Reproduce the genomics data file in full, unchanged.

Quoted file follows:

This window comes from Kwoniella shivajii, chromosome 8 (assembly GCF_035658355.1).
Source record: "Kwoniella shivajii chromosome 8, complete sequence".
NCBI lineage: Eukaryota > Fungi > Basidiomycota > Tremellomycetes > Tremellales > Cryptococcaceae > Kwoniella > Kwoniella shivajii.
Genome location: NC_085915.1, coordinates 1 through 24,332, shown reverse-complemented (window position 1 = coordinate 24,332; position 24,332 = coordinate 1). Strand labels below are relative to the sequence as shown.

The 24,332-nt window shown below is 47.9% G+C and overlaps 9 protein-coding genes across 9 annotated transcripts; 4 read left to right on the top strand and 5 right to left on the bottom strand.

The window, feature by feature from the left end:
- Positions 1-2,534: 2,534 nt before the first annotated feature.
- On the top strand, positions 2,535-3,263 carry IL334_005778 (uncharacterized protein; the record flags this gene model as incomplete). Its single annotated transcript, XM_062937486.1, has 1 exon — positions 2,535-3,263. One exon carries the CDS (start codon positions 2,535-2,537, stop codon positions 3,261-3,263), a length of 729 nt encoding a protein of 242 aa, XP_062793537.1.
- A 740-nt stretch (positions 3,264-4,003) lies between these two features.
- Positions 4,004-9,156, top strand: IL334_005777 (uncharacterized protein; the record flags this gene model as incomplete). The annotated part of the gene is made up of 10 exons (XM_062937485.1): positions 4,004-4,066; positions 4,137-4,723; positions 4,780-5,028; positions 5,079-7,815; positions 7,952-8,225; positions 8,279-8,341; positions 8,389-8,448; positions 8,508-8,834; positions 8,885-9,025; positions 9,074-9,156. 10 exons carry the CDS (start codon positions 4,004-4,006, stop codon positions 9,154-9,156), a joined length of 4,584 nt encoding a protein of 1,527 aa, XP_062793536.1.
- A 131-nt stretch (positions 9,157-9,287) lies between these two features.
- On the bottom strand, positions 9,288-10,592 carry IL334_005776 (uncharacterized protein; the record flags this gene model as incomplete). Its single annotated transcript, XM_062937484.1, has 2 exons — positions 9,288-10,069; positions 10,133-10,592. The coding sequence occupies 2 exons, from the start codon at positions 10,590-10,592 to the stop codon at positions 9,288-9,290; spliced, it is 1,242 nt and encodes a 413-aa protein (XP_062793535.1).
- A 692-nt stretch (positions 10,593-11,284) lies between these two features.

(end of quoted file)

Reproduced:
This window comes from Kwoniella shivajii, chromosome 8 (assembly GCF_035658355.1).
Source record: "Kwoniella shivajii chromosome 8, complete sequence".
NCBI lineage: Eukaryota > Fungi > Basidiomycota > Tremellomycetes > Tremellales > Cryptococcaceae > Kwoniella > Kwoniella shivajii.
Genome location: NC_085915.1, coordinates 1 through 24,332, shown reverse-complemented (window position 1 = coordinate 24,332; position 24,332 = coordinate 1). Strand labels below are relative to the sequence as shown.

The 24,332-nt window shown below is 47.9% G+C and overlaps 9 protein-coding genes across 9 annotated transcripts; 4 read left to right on the top strand and 5 right to left on the bottom strand.

The window, feature by feature from the left end:
- Positions 1-2,534: 2,534 nt before the first annotated feature.
- On the top strand, positions 2,535-3,263 carry IL334_005778 (uncharacterized protein; the record flags this gene model as incomplete). Its single annotated transcript, XM_062937486.1, has 1 exon — positions 2,535-3,263. One exon carries the CDS (start codon positions 2,535-2,537, stop codon positions 3,261-3,263), a length of 729 nt encoding a protein of 242 aa, XP_062793537.1.
- A 740-nt stretch (positions 3,264-4,003) lies between these two features.
- Positions 4,004-9,156, top strand: IL334_005777 (uncharacterized protein; the record flags this gene model as incomplete). The annotated part of the gene is made up of 10 exons (XM_062937485.1): positions 4,004-4,066; positions 4,137-4,723; positions 4,780-5,028; positions 5,079-7,815; positions 7,952-8,225; positions 8,279-8,341; positions 8,389-8,448; positions 8,508-8,834; positions 8,885-9,025; positions 9,074-9,156. 10 exons carry the CDS (start codon positions 4,004-4,006, stop codon positions 9,154-9,156), a joined length of 4,584 nt encoding a protein of 1,527 aa, XP_062793536.1.
- A 131-nt stretch (positions 9,157-9,287) lies between these two features.
- On the bottom strand, positions 9,288-10,592 carry IL334_005776 (uncharacterized protein; the record flags this gene model as incomplete). Its single annotated transcript, XM_062937484.1, has 2 exons — positions 9,288-10,069; positions 10,133-10,592. The coding sequence occupies 2 exons, from the start codon at positions 10,590-10,592 to the stop codon at positions 9,288-9,290; spliced, it is 1,242 nt and encodes a 413-aa protein (XP_062793535.1).
- A 692-nt stretch (positions 10,593-11,284) lies between these two features.